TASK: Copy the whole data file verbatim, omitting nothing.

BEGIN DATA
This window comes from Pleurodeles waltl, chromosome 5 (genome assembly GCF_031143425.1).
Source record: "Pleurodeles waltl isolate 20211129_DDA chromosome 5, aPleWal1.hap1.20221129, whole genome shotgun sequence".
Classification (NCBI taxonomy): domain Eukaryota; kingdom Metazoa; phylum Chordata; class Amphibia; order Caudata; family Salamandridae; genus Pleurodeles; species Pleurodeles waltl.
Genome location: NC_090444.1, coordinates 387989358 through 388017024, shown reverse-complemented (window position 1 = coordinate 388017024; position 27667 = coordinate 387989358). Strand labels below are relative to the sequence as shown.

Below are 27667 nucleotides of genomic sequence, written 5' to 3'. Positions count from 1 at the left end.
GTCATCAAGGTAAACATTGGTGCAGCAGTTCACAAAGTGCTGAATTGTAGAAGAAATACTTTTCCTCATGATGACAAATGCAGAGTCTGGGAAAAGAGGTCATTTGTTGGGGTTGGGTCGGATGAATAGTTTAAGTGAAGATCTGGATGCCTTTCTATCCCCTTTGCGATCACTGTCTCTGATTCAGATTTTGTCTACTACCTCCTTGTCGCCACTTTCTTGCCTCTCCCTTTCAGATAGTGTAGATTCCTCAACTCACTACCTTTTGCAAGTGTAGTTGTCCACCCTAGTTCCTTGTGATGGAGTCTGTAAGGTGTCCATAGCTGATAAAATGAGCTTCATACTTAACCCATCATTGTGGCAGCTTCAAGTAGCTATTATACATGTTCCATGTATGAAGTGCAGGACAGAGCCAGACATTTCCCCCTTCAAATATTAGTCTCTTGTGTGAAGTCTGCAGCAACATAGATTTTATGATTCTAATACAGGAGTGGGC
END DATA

This window comes from Pleurodeles waltl, chromosome 5 (genome assembly GCF_031143425.1).
Source record: "Pleurodeles waltl isolate 20211129_DDA chromosome 5, aPleWal1.hap1.20221129, whole genome shotgun sequence".
Classification (NCBI taxonomy): domain Eukaryota; kingdom Metazoa; phylum Chordata; class Amphibia; order Caudata; family Salamandridae; genus Pleurodeles; species Pleurodeles waltl.
Genome location: NC_090444.1, coordinates 387989358 through 388017024, shown reverse-complemented (window position 1 = coordinate 388017024; position 27667 = coordinate 387989358). Strand labels below are relative to the sequence as shown.

Below are 27667 nucleotides of genomic sequence, written 5' to 3'. Positions count from 1 at the left end.
GTCATCAAGGTAAACATTGGTGCAGCAGTTCACAAAGTGCTGAATTGTAGAAGAAATACTTTTCCTCATGATGACAAATGCAGAGTCTGGGAAAAGAGGTCATTTGTTGGGGTTGGGTCGGATGAATAGTTTAAGTGAAGATCTGGATGCCTTTCTATCCCCTTTGCGATCACTGTCTCTGATTCAGATTTTGTCTACTACCTCCTTGTCGCCACTTTCTTGCCTCTCCCTTTCAGATAGTGTAGATTCCTCAACTCACTACCTTTTGCAAGTGTAGTTGTCCACCCTAGTTCCTTGTGATGGAGTCTGTAAGGTGTCCATAGCTGATAAAATGAGCTTCATACTTAACCCATCATTGTGGCAGCTTCAAGTAGCTATTATACATGTTCCATGTATGAAGTGCAGGACAGAGCCAGACATTTCCCCCTTCAAATATTAGTCTCTTGTGTGAAGTCTGCAGCAACATAGATTTTATGATTCTAATACAGGAGTGGGC